by | Nov 21, 2008 | Detroit Free Press | 0 comments

We pulled away from the Windsor hotel, and the mustached man in the passenger seat began fishing in his pockets for the toll fare.

“Hey,” I said, suddenly. “Do I turn here? I can’t remember. Is it here or there?”

“Gee. I’m not sure.”

“I think it’s here.”

“Yes, I . . . no . . . wait . . . is it?”

Back in the car.

With Jacques Demers.

Some of you may remember the column last season that told how I drove Demers, the Red Wings’ coach, to his first playoff game in Detroit. And the Wings won. And then, as a favor, I drove him once more. And they won again.

And, suddenly, whenever I drove him they won. And whenever I didn’t they lost. And we wound up making six trips, the last being the seventh game of the Toronto series, which proved to be the biggest win in this city in years.

And I retired the wheels.

A lot has happened since then. Demers is no longer a new guy in Detroit. His droopy eyes and Inspector Clouseau face are now instantly recognizable. Last year, when we came through the tunnel from Canada, Demers had to show his ID at the customs booth. This time, the inspector asked: “Citizenship?” and Demers said “Canadian,” and the inspector just laughed.

“Pretty famous Canadian, too,” he said. “Hey, coach, some of your players came through earlier.”

“Did they behave themselves?”

“Oh, yeah. You got ’em in line.”


I was waiting for the guy to ask for tickets.

Demers fed hungry fans

Now, I have to say, I was feeling pretty confident. Even though I had told Demers this would be the only ride of the year — you can milk a tradition only so long — the fact was, this car routine had never failed. Last year Jefferson Avenue might as well have been the Yellow Brick Road.

But this was Chapter 2. Red Wings: The Saga Continues. And things were different.

“This year Toronto is the one with the bad record and nothing to lose,” Demers said, gazing out the window as we drove along.” Our fans expect us to play good hockey now.”

He sighed. “You know, this is the first time here that if we lose, we could be bums.”

Now. OK. It is hard to imagine that word attached to this man. In Detroit, Demers is loved like a puppy. He speaks to charities. He does commercials for Dodge. He is back-slapped and kissed and hand-shaken more than a roomful of Oscar winners. Before picking him up, I had been with Pistons’ coach Chuck Daly, who scribbled a note for me to pass along: “Jacques — Good luck in the playoffs. Hope to catch a game. Chuck.”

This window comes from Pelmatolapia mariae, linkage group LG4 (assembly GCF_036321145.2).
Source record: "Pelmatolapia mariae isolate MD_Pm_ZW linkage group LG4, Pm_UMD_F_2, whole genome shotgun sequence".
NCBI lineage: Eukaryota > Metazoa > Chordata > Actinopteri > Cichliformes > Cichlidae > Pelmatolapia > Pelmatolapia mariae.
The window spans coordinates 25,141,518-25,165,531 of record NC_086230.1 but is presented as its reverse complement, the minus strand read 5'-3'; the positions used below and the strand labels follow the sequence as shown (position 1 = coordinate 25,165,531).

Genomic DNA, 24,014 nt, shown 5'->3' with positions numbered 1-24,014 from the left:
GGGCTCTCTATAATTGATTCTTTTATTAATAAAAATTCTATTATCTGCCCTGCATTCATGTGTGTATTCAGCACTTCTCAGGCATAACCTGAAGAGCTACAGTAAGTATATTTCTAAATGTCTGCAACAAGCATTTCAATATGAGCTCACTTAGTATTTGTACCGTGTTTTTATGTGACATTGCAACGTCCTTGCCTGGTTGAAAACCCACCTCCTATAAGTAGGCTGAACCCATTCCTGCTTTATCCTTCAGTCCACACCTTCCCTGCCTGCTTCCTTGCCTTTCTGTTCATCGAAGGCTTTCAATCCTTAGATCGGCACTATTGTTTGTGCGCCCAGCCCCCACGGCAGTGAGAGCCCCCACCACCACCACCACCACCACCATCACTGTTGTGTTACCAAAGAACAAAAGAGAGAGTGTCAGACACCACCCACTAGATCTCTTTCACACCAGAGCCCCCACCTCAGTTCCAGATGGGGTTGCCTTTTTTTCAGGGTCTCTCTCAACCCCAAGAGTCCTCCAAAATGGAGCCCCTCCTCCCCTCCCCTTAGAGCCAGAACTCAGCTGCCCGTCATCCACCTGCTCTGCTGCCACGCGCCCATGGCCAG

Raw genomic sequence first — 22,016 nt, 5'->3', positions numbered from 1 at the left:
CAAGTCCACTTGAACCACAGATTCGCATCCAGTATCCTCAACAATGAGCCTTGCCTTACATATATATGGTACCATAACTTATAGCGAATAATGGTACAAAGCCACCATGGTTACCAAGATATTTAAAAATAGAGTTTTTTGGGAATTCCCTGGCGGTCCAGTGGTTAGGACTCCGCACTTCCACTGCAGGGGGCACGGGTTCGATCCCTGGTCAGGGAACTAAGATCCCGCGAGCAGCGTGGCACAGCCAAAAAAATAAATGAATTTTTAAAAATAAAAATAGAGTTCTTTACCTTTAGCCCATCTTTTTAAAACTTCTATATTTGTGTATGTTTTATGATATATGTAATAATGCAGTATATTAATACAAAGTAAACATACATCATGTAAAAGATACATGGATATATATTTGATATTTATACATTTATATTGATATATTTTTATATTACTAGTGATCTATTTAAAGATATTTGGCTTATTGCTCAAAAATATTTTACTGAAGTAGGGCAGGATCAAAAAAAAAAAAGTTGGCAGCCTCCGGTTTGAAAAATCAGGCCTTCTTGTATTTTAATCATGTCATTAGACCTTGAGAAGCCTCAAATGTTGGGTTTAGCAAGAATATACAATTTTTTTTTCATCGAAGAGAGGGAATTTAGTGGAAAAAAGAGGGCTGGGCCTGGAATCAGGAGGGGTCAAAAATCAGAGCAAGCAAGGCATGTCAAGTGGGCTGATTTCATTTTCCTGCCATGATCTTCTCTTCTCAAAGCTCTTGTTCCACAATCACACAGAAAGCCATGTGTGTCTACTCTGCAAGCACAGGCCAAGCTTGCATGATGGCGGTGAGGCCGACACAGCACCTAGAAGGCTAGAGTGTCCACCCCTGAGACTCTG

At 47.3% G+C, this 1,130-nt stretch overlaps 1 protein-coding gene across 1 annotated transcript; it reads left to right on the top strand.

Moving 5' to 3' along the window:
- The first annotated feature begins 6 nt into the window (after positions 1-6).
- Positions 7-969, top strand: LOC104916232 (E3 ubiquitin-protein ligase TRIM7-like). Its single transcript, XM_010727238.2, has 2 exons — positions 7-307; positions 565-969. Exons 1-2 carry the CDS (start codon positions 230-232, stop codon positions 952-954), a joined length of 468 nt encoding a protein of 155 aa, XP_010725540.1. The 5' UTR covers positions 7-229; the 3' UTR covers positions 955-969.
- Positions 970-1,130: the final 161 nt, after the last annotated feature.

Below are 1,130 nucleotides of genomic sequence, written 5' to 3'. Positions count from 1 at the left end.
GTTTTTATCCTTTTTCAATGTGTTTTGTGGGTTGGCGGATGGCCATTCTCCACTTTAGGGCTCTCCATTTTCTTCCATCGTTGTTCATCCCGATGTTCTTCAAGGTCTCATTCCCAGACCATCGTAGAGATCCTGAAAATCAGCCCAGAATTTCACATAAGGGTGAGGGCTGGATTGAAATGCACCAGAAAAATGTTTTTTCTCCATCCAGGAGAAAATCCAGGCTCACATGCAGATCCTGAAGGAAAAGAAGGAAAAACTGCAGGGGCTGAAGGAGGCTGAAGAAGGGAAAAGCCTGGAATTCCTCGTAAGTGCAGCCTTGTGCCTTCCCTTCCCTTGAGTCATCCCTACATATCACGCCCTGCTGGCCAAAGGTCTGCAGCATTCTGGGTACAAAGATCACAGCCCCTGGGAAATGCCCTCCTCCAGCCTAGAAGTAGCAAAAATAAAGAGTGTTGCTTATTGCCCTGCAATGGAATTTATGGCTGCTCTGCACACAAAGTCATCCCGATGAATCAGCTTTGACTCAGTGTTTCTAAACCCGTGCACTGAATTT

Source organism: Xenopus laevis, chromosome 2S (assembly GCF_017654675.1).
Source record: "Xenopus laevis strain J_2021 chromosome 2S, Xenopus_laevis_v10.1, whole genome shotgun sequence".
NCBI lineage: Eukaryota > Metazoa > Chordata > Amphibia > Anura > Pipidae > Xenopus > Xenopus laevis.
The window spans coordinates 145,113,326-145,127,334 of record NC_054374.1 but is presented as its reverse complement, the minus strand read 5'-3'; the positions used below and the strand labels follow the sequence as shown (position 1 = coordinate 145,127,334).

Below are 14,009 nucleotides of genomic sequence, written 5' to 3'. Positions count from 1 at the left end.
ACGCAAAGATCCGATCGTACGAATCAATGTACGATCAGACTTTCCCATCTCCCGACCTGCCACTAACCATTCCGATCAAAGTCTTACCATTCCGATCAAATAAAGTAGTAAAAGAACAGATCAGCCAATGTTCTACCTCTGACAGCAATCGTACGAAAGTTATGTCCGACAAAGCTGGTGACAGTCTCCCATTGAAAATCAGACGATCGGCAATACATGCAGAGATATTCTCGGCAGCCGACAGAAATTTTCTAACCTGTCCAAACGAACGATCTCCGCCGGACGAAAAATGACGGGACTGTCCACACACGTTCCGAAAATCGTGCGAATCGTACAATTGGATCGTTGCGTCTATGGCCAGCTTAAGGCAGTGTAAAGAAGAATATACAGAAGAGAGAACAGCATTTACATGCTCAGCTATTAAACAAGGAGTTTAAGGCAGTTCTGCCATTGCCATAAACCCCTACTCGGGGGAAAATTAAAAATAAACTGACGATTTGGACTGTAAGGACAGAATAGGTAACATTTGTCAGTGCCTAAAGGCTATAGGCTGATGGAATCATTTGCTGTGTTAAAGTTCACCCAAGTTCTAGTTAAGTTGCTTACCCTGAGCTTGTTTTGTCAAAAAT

Geez. Even other coaches root for him.

Besides, this car routine had never failed.

We’ve come to expect more

So what happens? We pull into the Joe Louis Arena and Demers thanks me, as he always does, and he even offers me his parking space for the night. We shake hands. We smile. The old car pool.

I feel confident.

And a few hours later I watch the Wings go splat.

You saw it. Their passes dribbled off sticks. Their shots were way off. The whole Detroit team looked, well, out of sync. And I’m thinking, what’s going on? Did I forget to change the oil?

After all, this Detroit team is the Norris Division winner. This Toronto team has the worst record of any hockey team to ever make the playoffs. Then I thought back to the car ride and I remembered a story Demers told about his wife:

“It’s funny,” he said, “but when she first met me, she didn’t know much about hockey. I was coaching, and we were about to enter the playoffs. And she said, ‘Honey, I hope your playoffs end soon, so we can have a nice summer together.’

“I couldn’t believe it! Ha-ha! I said, ‘Honey, These are the playoffs! This is what we dream about!’ She didn’t know. She thought they were like extra work or something.”

He laughed so hard he slapped himself. “Whoo, yeah . . . heh-heh. . . . She knows a lot better now.”

And so do we. Let’s be honest. A lot of what we now feel about hockey in this town is due to this saggy-jowled man. Even our heightened expectations in the playoffs. We expect more now, because his team did more last year. So when the Wings have an off night — and I believe that’s all it really was Wednesday in their 6-2 defeat — we suddenly feel hurt.

Was that it? That must be it. That must be the reason for the boos and the jeers Wedensday night, for the letdown that became the Wings’ 6-2 defeat by the Leafs in Game 1.

It made sense. It was logical. That was it.

And then I realized something. Last season, during those magic car rides, we always drove in my car. Only this day, my car was in the shop.

I had driven a rental.


So that explains it.


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Mitch Albom writes about running an orphanage in impoverished Port-au-Prince, Haiti, his kids, their hardships, laughs and challenges, and the life lessons he’s learned there every day.

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